As a dynamic and diverse ecosystem, the Gulf of Mexico requires management that goes beyond looking at one species at a time. All of the species living in and utilizing the Gulf interact with one another in some way; a management plan needs to reflect these across-species interactions. One way to do this is by using an ecosystem management plan such as a fishery ecosystem plan (FEP). An FEP is a comprehensive guide that helps to identify, track and address current and potential situations and threats that an ecosystem may face. Here are 5 of the most important reasons why the Gulf needs an ecosystem management plan.
- For starters, focusing on each species individually and managing them as separate entities suggests their effect on each other is not worth considering. An FEP would take into account the interspecies interactions and be able to provide suggestions and guidelines based on all the inhabitants of the Gulf. Furthermore, an FEP would acknowledge the role that humans play in the greater Gulf ecosystem.
- An FEP would cover both human and nonhuman threats to the Gulf of Mexico. Things like severe weather, oil spills, red tides or changes in pollution levels would all be accounted for under and FEP. It would act as a one stop shop for anyone affected by the Gulf environment.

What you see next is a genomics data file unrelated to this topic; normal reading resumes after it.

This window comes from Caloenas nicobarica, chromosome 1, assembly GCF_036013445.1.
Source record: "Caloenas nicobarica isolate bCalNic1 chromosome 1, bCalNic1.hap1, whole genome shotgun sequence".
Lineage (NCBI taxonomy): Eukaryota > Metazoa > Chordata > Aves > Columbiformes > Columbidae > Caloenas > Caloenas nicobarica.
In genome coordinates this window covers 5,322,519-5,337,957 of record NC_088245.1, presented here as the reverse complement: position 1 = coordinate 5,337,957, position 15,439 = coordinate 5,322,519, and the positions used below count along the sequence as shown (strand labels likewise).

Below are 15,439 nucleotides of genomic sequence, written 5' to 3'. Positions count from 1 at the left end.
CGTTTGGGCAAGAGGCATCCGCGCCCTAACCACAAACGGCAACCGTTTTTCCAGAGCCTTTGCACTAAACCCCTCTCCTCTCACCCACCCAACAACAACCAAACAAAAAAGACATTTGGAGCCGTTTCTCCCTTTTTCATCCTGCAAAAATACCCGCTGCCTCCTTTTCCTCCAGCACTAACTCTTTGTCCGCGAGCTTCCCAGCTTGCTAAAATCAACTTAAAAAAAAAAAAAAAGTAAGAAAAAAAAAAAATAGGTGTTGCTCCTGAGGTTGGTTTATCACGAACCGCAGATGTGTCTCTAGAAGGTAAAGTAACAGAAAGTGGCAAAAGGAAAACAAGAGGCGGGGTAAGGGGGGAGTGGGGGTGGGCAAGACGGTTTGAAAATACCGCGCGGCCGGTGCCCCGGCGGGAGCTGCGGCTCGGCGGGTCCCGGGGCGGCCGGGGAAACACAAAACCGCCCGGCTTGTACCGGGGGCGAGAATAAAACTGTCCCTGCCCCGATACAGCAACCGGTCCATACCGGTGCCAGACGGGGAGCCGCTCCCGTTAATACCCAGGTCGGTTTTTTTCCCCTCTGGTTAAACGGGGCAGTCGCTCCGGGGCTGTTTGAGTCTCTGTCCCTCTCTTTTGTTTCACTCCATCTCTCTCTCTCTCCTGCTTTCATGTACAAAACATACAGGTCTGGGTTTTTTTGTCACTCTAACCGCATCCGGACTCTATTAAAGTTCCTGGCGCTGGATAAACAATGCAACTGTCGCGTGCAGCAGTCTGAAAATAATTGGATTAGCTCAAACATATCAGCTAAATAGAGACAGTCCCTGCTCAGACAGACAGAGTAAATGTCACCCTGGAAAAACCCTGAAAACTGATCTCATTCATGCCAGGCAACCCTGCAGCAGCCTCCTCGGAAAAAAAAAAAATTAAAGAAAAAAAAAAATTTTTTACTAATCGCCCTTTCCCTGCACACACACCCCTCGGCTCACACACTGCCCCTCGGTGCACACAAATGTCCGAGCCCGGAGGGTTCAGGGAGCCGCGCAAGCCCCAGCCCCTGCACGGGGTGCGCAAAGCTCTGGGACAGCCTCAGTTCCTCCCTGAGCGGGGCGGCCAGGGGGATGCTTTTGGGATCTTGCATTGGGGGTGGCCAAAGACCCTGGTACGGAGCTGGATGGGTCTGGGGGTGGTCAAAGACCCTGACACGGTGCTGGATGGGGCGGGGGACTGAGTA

- Building off of reason 2, an FEP would not only account for all types of threats and situations, it would also offer guidance on what to do in those situations. Using trends from the past, the FEP would help fishery managers plan ahead and be prepared for emergency and non-emergency situations.
- Using a comprehensive management plan would not only be beneficial for the wildlife of the Gulf, but also for fishers, restaurant owners and consumers. A larger profit would come if there is scientific backing to promote a longer fishing season.
- Finally, and most importantly, everyone benefits from a healthy Gulf. A management plan would help the Gulf stay healthy not just in the near future, but for many years to come. When the Gulf is healthy, it is a resource everyone can benefit from.
With no comprehensive management of the Gulf, we risk overfishing and unpreparedness in disaster situations. For more information regarding an ecosystem management plan, the Gulf Council will be presenting an update on developing a plan at their virtual quarterly meeting on Thursday, August 27.
This blog was written by Julia Lingelbach, Healthy Gulf’s Gulf Fish Forever intern.